The Chinese economy has become a concoction of a financial system on the verge of collapse, non-performing assets, bad debts, unmotivating markets, sedentary forex reserves and a government, which is heavily involved in markets and businesses with the sole aim of inhibiting their growth. At the helm of this toxic economic campaign is CCP General Secretary Xi Jinping. The Chinese economy has been surviving on the edge for quite some time now – however, its woes were exacerbated last year with Covid-19 and a global pushback against the paper dragon.
China’s forex reserves have been hovering around the $3.1 trillion mark, with repeated bouts of decline being witnessed. Only in April, Chinese reserves rose by 0.89 per cent. In comparison, the reserves had shrunk in March by 1.09 per cent. But these are all “official figures” and the thing with China has always been that the reality has been far from the truth. Therefore, it would be safe to assume that China’s forex position is worse than what is visible to the public eye.
Due to the failure of the Belt and Road Initiative and countries around the world growing sceptical of Chinese involvement, apart from lower exports – China’s forex has been shrinking. That China’s reserves have shrunk from $4 trillion in 2014 to $3.2 trillion now is very indicative of the economic and financial security risk the country “officially” finds itself in. Unofficially, all hell seems to have broken loose.
China is facing a ballooning debt crisis which is showing no signs of abatement. Companies are defaulting on magnanimous loans, as a result of which banks and lenders are going down. Investors, meanwhile, witnessing the bad debt crisis of China are fleeing en masse – which is also why stock markets are plummeting.
According to the SCMP, China’s domestic debt has ballooned and can no longer be sustainably refinanced, resulting in an alarming increase in defaults on local loans. So far this year, the rate of domestic corporate defaults is double that during the Chinese stock market crash of 2015.
Chinese companies’ debt servicing costs are climbing, with $2.14 trillion of bonds maturing by 2023, 60 per cent more than the value of bonds that came due from 2018 to 2020 alone.The total government debt ratio in China is 45.6 percent of GDP. While the central government’s debt ratio is 20 per cent, the local governments’ debt ratio is 25.6 per cent. Investors are hardly motivated by such figures – which many believe to be a gross underestimation of China’s actual financial health.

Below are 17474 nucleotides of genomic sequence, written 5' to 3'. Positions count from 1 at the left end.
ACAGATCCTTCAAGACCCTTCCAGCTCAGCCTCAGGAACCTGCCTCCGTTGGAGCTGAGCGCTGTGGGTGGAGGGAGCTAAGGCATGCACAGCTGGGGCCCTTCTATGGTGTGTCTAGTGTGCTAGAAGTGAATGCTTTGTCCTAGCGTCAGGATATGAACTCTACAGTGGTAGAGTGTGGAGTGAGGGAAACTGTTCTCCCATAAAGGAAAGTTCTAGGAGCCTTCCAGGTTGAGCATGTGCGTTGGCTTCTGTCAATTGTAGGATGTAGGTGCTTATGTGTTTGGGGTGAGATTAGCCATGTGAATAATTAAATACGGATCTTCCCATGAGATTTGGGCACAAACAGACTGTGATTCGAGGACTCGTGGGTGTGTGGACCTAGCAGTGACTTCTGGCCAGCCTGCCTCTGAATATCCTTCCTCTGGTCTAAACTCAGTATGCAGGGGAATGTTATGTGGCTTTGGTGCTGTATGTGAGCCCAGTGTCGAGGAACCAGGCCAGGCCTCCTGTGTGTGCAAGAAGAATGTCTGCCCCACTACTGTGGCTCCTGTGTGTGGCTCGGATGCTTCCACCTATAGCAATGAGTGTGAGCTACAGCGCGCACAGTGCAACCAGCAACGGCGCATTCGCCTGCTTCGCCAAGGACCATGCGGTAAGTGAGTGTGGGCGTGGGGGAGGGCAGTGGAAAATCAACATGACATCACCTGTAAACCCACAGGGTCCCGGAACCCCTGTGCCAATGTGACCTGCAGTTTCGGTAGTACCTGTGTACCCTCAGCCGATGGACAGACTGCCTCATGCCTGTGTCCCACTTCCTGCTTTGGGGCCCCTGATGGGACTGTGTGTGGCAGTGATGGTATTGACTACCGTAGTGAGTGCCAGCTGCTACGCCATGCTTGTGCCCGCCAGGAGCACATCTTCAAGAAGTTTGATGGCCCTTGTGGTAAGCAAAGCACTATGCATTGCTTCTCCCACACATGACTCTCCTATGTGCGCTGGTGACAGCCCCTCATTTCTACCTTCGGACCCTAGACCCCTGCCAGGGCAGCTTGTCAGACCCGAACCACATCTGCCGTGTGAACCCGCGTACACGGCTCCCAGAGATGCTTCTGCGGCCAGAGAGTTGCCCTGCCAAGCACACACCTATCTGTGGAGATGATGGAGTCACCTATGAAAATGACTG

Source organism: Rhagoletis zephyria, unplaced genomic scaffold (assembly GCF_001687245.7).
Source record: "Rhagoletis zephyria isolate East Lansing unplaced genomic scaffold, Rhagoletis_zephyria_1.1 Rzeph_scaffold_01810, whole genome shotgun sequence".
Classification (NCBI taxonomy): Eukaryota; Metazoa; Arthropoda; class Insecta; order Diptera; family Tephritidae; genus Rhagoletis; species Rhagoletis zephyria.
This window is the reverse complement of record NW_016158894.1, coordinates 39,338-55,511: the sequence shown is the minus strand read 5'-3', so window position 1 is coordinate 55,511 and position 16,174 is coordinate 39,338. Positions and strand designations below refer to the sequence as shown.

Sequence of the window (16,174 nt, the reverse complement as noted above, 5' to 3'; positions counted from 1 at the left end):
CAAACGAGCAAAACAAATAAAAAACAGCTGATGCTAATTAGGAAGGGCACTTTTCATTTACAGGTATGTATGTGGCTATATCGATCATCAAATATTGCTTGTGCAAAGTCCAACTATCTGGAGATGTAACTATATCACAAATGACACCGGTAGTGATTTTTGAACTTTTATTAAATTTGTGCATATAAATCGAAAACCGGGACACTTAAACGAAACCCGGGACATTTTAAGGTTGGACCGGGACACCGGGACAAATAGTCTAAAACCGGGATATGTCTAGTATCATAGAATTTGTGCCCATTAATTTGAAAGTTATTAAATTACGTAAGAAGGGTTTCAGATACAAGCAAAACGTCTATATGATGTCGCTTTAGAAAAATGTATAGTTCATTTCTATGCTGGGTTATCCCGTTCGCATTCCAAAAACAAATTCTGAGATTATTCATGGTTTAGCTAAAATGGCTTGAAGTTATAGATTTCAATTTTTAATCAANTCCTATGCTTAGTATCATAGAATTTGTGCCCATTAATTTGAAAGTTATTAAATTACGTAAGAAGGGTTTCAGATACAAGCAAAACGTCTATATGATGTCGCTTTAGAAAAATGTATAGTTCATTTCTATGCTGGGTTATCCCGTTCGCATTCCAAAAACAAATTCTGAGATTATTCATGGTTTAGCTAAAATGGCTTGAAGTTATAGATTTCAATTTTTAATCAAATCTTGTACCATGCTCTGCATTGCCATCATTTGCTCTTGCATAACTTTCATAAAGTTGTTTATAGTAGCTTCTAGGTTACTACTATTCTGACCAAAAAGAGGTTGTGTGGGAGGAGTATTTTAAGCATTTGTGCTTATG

Danke, which functions as a rental agent for half a million Chinese tenants, is reported to have run into financial problems. It is also alleged of having failed to pay their landlords across China as a rental agent. Similarly, in June last year, it was found that Kingold – China’s largest privately-owned gold processing and jewellery company, had passed off 83 tons of gilded copper as gold in collateral.
Initial Public Offerings (IPOs) on the Chinese stock markets are slumping. A massive downturn seems imminent since Chinese authorities are continuously poking their noses in the stock markets and tweaking regulations even as the markets trade high. At the same time, Xi Jinping is also bullying Chinese businesses – especially tech giants, while also specifically targeting the fintech sector. Overall, the market sentiment is negative – and if the markets collapse now, a recession seems imminent.
The combined market capitalisation of ten leading IT and high-tech companies, including Alibaba Group and Tencent Holdings, has plunged by over $800 billion or almost 30 per cent from a peak in February.
Meanwhile, Australia has effectively stamped its authority in the Australian commodity market. It has exposed China to be a heavily import-dependent country. Because China is the largest consumer of most industrial commodities, such as iron ore, copper, and crude oil, authorities were on high alert when raw material prices soared earlier this month. When the prices rose – the government intervened, causing prices to plummet. However, the entire fiasco has established just how dependent China is on Australian raw materials.
Jinping’s tariffs against countries like Australia, his onslaught on the steel sector, his personal wars with the private sector, all amid a pandemic are proving to result in a roller-coaster ride for China’s financial systems and markets. China is going through a vicious cycle of economic crisis. Xi Jinping has taken it upon himself to bring a mountain of crisis on the Chinese economy, and the effects are now becoming more than visible.